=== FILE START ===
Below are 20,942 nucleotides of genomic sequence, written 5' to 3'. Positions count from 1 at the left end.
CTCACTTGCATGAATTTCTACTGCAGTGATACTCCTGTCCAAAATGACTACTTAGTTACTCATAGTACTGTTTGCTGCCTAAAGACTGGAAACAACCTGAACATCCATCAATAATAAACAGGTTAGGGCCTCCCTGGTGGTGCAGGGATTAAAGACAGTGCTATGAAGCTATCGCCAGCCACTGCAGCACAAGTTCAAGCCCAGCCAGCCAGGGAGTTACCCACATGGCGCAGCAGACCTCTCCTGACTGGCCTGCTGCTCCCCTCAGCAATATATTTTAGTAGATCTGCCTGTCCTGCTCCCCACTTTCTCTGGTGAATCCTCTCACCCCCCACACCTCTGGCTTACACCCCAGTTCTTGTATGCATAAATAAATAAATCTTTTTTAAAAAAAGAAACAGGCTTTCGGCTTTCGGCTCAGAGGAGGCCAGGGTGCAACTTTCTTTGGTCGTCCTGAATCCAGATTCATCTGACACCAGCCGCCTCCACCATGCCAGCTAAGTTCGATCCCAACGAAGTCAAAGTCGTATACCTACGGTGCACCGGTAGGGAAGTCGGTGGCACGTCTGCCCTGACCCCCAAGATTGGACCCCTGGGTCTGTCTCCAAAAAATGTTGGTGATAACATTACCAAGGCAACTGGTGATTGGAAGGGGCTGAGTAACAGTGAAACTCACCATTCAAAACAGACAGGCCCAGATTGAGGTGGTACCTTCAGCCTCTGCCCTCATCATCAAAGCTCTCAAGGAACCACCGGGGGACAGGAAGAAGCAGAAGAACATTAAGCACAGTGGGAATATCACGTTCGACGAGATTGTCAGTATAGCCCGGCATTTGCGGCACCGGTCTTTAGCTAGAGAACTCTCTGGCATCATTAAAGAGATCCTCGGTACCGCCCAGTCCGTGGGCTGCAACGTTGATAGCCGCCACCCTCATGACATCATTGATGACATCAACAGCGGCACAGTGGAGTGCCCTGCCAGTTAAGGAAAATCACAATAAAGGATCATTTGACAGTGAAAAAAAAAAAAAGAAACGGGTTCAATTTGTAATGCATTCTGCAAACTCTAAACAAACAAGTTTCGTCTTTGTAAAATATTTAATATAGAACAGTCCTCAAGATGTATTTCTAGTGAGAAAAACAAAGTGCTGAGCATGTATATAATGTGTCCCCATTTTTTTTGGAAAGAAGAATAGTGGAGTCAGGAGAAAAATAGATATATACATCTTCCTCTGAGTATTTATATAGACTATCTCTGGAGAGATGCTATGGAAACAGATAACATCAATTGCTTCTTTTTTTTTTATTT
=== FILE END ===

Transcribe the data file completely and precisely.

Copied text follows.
Below are 20,942 nucleotides of genomic sequence, written 5' to 3'. Positions count from 1 at the left end.
CTCACTTGCATGAATTTCTACTGCAGTGATACTCCTGTCCAAAATGACTACTTAGTTACTCATAGTACTGTTTGCTGCCTAAAGACTGGAAACAACCTGAACATCCATCAATAATAAACAGGTTAGGGCCTCCCTGGTGGTGCAGGGATTAAAGACAGTGCTATGAAGCTATCGCCAGCCACTGCAGCACAAGTTCAAGCCCAGCCAGCCAGGGAGTTACCCACATGGCGCAGCAGACCTCTCCTGACTGGCCTGCTGCTCCCCTCAGCAATATATTTTAGTAGATCTGCCTGTCCTGCTCCCCACTTTCTCTGGTGAATCCTCTCACCCCCCACACCTCTGGCTTACACCCCAGTTCTTGTATGCATAAATAAATAAATCTTTTTTAAAAAAAGAAACAGGCTTTCGGCTTTCGGCTCAGAGGAGGCCAGGGTGCAACTTTCTTTGGTCGTCCTGAATCCAGATTCATCTGACACCAGCCGCCTCCACCATGCCAGCTAAGTTCGATCCCAACGAAGTCAAAGTCGTATACCTACGGTGCACCGGTAGGGAAGTCGGTGGCACGTCTGCCCTGACCCCCAAGATTGGACCCCTGGGTCTGTCTCCAAAAAATGTTGGTGATAACATTACCAAGGCAACTGGTGATTGGAAGGGGCTGAGTAACAGTGAAACTCACCATTCAAAACAGACAGGCCCAGATTGAGGTGGTACCTTCAGCCTCTGCCCTCATCATCAAAGCTCTCAAGGAACCACCGGGGGACAGGAAGAAGCAGAAGAACATTAAGCACAGTGGGAATATCACGTTCGACGAGATTGTCAGTATAGCCCGGCATTTGCGGCACCGGTCTTTAGCTAGAGAACTCTCTGGCATCATTAAAGAGATCCTCGGTACCGCCCAGTCCGTGGGCTGCAACGTTGATAGCCGCCACCCTCATGACATCATTGATGACATCAACAGCGGCACAGTGGAGTGCCCTGCCAGTTAAGGAAAATCACAATAAAGGATCATTTGACAGTGAAAAAAAAAAAAAGAAACGGGTTCAATTTGTAATGCATTCTGCAAACTCTAAACAAACAAGTTTCGTCTTTGTAAAATATTTAATATAGAACAGTCCTCAAGATGTATTTCTAGTGAGAAAAACAAAGTGCTGAGCATGTATATAATGTGTCCCCATTTTTTTTGGAAAGAAGAATAGTGGAGTCAGGAGAAAAATAGATATATACATCTTCCTCTGAGTATTTATATAGACTATCTCTGGAGAGATGCTATGGAAACAGATAACATCAATTGCTTCTTTTTTTTTTATTT